Over the span of two days, dramatic scenes of dried landscapes and wildfires that have defined California’s summer were replaced with surging rivers, floods and mudflows as a historic rainstorm – deemed a category 5 atmospheric river – pummeled the state.
For scientists, the storm – though shocking in its magnitude – was not a surprise. It’s been clear that the climate crisis would intensify the extremes between wet and dry seasons, but many wonder whether this weather whiplash is a preview of catastrophes to come.
Steven Ostoja, the director of the US Department of Agriculture’s California Climate Hub, said even though climate scientists have expected shifts of this intensity, it was nonetheless startling to witness. Just days before the storm the state’s capital of Sacramento, where Ostoja is based, set a record of more than 200 days without measurable rain. “All of a sudden it’s just like, my God. I have never seen it rain this hard outside of being in the Belizean rainforest,” he said.
Questions remain, however, as to whether the downpour will make a dent in the ongoing drought, which has seen many of the state’s reservoirs sink to historic low levels.
The storm did bring welcome gains. Lake Oroville rose roughly 25ft, taking on hundreds of thousands of acre-feet of water. But even that increase amounted to a modest change, from 22% to 27% full. Shasta Lake – the state’s largest – added just 1%, going from 21% to 22%. Most of California’s reservoirs are still far below where they should be, even after tens of billions of gallons flooded in. Roughly 3ft of snow fell in the Sierras, but unless temperatures stay low through the rest of autumn, the snow might not stay for long.
Even the thirstiest landscapes were ill-equipped to absorb the heavy rain, and it’s too early in the season for much of the water to be stored as snow. To have a true impact on the drought, California needs a wet winter. One big storm – even a huge one like this – won’t be enough to turn the tide.
“One storm this early in the water year does not predict the rest of the winter storm season,” said Michael Anderson, a climatologist with the state’s department of water resources. La Niña, he noted, referring to a weather pattern that typically brings more variability with less precipitation over the south-west, spells a return to dry conditions in California after this system passes.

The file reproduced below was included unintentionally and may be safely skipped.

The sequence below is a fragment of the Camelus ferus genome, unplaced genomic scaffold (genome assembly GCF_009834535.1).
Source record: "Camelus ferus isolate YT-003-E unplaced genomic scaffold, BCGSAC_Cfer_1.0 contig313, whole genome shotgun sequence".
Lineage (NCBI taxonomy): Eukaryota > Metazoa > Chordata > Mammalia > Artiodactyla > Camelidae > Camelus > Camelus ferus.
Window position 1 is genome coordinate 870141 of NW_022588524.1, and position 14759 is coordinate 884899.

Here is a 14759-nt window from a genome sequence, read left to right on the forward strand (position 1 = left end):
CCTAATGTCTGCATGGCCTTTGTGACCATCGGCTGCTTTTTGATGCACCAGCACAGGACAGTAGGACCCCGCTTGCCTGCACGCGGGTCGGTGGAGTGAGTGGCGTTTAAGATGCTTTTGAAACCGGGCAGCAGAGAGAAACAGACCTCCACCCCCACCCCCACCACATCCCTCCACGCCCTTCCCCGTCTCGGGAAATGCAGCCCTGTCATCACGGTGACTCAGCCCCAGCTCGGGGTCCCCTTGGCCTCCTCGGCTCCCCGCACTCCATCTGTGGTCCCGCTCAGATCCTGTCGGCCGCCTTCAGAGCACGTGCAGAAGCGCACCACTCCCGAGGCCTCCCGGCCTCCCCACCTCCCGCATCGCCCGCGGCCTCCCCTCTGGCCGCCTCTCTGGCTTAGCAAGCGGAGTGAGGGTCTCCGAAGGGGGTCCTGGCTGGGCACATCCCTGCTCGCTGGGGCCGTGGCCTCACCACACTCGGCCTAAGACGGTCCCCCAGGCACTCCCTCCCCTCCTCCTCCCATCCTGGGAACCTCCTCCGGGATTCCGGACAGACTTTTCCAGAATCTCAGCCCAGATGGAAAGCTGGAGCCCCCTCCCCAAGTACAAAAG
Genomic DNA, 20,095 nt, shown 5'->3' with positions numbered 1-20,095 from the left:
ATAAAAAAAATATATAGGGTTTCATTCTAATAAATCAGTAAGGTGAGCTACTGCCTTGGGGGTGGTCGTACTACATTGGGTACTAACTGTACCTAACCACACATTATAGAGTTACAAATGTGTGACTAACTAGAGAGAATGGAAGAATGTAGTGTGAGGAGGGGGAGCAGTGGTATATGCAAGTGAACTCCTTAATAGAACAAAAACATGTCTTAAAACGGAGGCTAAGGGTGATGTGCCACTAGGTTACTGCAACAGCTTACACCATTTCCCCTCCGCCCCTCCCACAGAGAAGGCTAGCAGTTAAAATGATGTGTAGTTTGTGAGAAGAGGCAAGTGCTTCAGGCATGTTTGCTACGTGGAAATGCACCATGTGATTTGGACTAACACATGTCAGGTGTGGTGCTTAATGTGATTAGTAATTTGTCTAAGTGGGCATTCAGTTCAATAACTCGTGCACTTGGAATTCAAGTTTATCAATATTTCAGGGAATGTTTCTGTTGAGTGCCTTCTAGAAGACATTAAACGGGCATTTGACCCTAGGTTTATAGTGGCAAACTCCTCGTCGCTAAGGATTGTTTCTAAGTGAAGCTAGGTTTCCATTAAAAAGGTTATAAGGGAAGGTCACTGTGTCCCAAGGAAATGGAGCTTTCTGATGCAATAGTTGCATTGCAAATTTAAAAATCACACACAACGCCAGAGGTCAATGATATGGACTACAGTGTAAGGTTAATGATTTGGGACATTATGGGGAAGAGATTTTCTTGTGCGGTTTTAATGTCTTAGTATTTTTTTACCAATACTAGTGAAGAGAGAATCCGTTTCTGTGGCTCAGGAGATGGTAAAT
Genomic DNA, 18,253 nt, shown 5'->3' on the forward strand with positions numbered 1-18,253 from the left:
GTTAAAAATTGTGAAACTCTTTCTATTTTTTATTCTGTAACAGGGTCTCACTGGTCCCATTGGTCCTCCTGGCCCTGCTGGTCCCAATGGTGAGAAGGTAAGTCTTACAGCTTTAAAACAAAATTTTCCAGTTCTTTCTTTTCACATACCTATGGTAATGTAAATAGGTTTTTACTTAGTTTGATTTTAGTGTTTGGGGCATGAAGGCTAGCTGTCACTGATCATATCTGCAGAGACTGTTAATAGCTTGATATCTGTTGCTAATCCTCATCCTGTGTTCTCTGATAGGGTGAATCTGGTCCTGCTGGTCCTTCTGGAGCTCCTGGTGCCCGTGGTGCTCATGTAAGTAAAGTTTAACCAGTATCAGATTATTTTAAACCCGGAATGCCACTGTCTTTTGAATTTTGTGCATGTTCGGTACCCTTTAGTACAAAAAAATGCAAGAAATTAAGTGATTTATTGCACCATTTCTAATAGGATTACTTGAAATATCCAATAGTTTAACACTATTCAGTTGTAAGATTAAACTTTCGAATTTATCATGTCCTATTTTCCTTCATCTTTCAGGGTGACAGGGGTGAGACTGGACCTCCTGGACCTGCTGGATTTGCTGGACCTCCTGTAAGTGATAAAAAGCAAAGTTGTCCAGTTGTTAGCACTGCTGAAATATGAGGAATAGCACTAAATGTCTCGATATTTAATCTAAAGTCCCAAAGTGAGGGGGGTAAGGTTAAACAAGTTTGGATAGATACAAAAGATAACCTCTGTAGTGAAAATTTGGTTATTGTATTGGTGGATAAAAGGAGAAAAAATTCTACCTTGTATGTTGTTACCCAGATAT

“This storm was historic in nature by its magnitude,” he said, but much more is needed to lift the region out of the drought, especially in areas like the central and southern regions that barely benefited from the storm.
The rain did serve up some notable good news though – it extinguished wildfires still smoldering in the state. Close to 2.5m acres have burned in California so far this year according to Cal fire, nearly double the five-year average, but scientists say this storm will probably dampen any future infernos .
“This storm should put a definitive end on the wildfire season in northern California,” said Park Williams, a climate scientist at the University of California, Los Angeles. In southern California, which didn’t get drenched to the same degree, the picture isn’t as clear. But it is hopeful.
“I think it’s probably still too early to rule out the possibility of [a southern California] November wildfire, should the next two to three weeks be hot and dry and followed by a strong Santa Ana event,” Williams continued. “But despite that uncertainty, this rain event has definitely substantially increased the odds that the fire season is over in southern California as well.”
While this year’s fire season could be ending, this winter sets the stage for the one that will follow. More precipitation is needed to ensure another bad burn isn’t right around the corner.
The state is widening its weather extremes, experiencing stronger storms interspersed with intense dry spells. The last historic drought, which stretched between 2012 and 2016, was followed with the wettest year in California history in 2017. Two years later, in 2019, the state had its fifth best snowpack. By 2020, the cycle continued, and after a winter without much precipitation, 2021 delivered more disastrous dryness.
“California can flip in a moment’s notice,” said Andrew Hoell, a meteorologist with the National Oceanic and Atmospheric Administration’s Physical Sciences Laboratory, noting that even during the wet season the climate stays pretty dry. That’s why one storm usually won’t do the trick. “You need a constant supply of moisture pretty consistently through the wet season to really impact your ecology on the ground,” Hoell said, particularly when it comes to growing back dried-out vegetation.
Because California typically gets rain only during a three- to four-month span each year, the rainfall in the next few months will determine the effects for the next year or more.
The USDA’s Ostoja said he saw these extreme events as system resetters, testing resilience to changes that are otherwise happening more subtly. These intense weather events can bring attention to the developing crisis he and other scientists are seeing in the data.
But “it really remains to be seen,” Ostoja said, of the role this storm will play in months to come. “We are just cleaning up from it now,” he added, noting that it’s too soon to know the longer-term dynamics. “Of course, we all hope this is the beginning of a wet winter – but the background information suggests otherwise.”